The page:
NASA and the U.S. Department of Energy (DOE) are undertaking a collaborative project called the Lunar Surface Electromagnetics Experiment-Night (LuSEE-Night), a proposed radio telescope that will be based on the far side of the Moon. The primary goal of the project will be to detect radio waves emanating from what’s known as the Dark Ages of the Universe, what scientists refer to as the “Dark Age Signal”, which is a period beginning approximately 380,000 years after the Big Bang when no stars or planets were formed, and a period that’s been unable to be observed by scientists.
“Modeling the universe is easier before stars have formed. We can calculate almost everything exactly,” said Dr. Anže Slosar, who is a physicist and Distinguished Scientist at the Brookhaven National Laboratory. “So far, we can only make predictions about earlier stages of the universe using a benchmark called the cosmic microwave background. The Dark Ages Signal would provide a new benchmark. And if predictions based on each benchmark don’t match, that means we’ve discovered new physics.”
Having LuSEE-Night on the far side of the Moon will provide an ample opportunity to scan the universe for radio signals given the complete radio silence it has from Earth due to both celestial bodies being tidally locked to each other. This is why the same side of the Moon always faces Earth with the lunar phase cycle (from Full Moon to Full Moon) lasting 29.5 days.
However, this also presents new challenges as while the lunar far side is immersed in total darkness for 14 Earth days, it’s then immersed in complete sunlight for another 14 Earth days. This means the surface experience temperature fluctuations between 250°F (120°C) and -280°F (-173°C), which could prove challenging for a robotic explorer to survive.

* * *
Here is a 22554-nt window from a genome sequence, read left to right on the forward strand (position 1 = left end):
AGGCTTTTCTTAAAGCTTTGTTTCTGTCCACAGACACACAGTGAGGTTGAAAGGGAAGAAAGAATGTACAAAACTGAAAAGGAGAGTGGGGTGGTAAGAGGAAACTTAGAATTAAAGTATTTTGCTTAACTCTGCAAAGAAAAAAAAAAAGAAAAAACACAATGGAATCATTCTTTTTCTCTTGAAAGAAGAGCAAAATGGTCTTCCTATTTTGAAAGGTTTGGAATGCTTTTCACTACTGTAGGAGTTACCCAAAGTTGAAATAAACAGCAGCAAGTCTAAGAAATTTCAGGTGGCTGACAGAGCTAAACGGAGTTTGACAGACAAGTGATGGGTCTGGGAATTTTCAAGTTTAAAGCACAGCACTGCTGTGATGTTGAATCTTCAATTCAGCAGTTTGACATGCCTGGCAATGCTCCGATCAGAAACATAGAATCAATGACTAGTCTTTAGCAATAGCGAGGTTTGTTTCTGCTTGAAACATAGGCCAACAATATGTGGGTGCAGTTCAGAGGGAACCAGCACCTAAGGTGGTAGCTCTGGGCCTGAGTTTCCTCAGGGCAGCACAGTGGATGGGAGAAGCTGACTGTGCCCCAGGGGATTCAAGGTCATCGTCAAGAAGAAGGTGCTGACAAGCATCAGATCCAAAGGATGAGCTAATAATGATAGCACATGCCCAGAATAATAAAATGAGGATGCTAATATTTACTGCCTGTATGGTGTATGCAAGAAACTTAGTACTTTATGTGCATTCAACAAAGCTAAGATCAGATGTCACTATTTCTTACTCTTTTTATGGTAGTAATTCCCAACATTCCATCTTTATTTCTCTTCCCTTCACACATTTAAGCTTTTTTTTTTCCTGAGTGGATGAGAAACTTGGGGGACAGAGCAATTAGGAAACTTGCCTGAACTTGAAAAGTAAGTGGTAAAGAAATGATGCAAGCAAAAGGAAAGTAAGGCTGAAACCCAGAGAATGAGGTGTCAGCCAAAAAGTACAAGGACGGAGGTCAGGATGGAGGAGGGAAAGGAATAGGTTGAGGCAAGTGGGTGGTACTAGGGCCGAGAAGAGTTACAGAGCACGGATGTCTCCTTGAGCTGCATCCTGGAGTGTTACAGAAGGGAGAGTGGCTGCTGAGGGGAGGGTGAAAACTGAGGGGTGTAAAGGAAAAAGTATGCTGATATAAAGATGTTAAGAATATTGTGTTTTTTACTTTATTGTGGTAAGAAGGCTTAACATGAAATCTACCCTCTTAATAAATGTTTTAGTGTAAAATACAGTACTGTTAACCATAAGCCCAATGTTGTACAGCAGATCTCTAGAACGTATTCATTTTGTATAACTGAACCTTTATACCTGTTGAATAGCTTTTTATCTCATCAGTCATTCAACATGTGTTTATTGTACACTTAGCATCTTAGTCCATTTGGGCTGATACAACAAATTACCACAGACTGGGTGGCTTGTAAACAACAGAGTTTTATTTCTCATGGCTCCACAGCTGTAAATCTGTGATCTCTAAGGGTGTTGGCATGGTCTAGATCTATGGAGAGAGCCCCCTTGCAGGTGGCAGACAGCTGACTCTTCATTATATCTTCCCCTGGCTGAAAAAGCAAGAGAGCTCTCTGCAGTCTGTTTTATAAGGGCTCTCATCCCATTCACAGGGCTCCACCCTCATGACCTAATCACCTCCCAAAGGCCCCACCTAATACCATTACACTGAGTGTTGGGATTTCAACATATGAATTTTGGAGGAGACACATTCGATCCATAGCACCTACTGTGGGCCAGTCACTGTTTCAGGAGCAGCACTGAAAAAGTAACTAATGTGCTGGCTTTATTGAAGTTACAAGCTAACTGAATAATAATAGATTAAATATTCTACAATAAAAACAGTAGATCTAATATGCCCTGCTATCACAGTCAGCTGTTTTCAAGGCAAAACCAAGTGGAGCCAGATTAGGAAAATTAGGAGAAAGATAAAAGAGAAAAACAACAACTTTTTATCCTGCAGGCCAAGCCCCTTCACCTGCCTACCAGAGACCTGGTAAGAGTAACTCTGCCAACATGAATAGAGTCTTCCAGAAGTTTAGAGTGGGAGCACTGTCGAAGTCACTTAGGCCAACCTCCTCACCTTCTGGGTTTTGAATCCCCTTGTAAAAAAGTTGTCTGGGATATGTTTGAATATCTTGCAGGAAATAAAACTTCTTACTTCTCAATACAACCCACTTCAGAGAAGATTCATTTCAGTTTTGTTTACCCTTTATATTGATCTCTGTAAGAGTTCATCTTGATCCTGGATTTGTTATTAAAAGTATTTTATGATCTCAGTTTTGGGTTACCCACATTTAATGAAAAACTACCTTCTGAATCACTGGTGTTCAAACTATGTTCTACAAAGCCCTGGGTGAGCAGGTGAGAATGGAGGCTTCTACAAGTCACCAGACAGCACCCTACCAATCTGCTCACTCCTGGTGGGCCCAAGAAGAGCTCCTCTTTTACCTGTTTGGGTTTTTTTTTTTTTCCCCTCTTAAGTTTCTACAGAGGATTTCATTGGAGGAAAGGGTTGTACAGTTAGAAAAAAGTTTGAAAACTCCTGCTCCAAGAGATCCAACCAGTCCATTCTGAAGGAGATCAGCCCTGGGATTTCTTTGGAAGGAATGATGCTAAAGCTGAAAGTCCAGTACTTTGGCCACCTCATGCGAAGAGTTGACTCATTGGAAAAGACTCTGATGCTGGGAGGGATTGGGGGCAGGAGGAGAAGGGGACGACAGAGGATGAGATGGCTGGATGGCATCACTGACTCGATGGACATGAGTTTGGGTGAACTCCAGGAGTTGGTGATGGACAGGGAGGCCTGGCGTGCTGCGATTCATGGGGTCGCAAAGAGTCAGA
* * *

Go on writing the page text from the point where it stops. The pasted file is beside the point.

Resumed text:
“The moon is easier to reach than Mars, but everything else is more challenging,” said Paul O’Connor, who is a senior scientist in Brookhaven’s Instrumentation Division and the Project Instrument Scientist on LuSEE-Night. “There's a reason only one robotic rover has landed on the Moon in the last 50 years, while six went to Mars, which is 100 times farther away. It’s a vacuum environment, which makes removing heat difficult, and there’s a bunch of radiation.”
Paul O'Connor (left), Anže Slosar (center), and Sven Herrmann(right) in the Brookhaven instrumentation lab where the researchers are developing the spectrometer for LuSEE-Night, the heart of the instrument. (Credit: Brookhaven National Laboratory)
The proposed landing site for LuSee-Night on the far side of the Moon. (Credit: NASA/USGS/JAXA/SELENE)
Such a drastic temperature range could not only interfere with LuSEE-Night receiving and transmitting data back to Earth, but could also cause instruments to freeze, thus ending the mission earlier than expected.
“LuSEE-Night will operate during the cold temperatures of the 14-day lunar night, when no sunlight is available to generate power or heat,” said Dr. Joel Kearns, who is the Deputy Associate Administrator for Exploration in NASA’s Science Mission Directorate. “In addition to the significant potential science return, demonstration of the LuSEE-Night lunar night survival technology is critical to performing long-term, high-priority science investigations from the lunar surface.”
Upon landing on the lunar far side, LuSEE-Night’s lander will permanently turn off to prevent it from producing radio interference on the surface. Next, LuSEE-Night’s telescope will deploy a turntable containing four three-meter-long antennas that will be used to collect and transmit the data. Once this is complete, LuSEE-Night will have to endure its first major hurdle, which is to survive its first night on the Moon’s far side, which as stated, lasts 14 Earth days.
The first set of data will be collected and transmitted after the first 40 days of the mission, but until then, scientists much patiently wait to see if the spacecraft survived. If survival is achieved, LuSEE-Night will prove that accomplishing radio cosmology experiments on the far side of the Moon is attainable.
LuSee-Night is scheduled to be delivered to the far side of the Moon on NASA’s Commercial Lunar Payload Services (CLPS) in 2025.
Sources: Brookhaven National Laboratory, U.S. Department of Energy, LuSEE-Night, NASA
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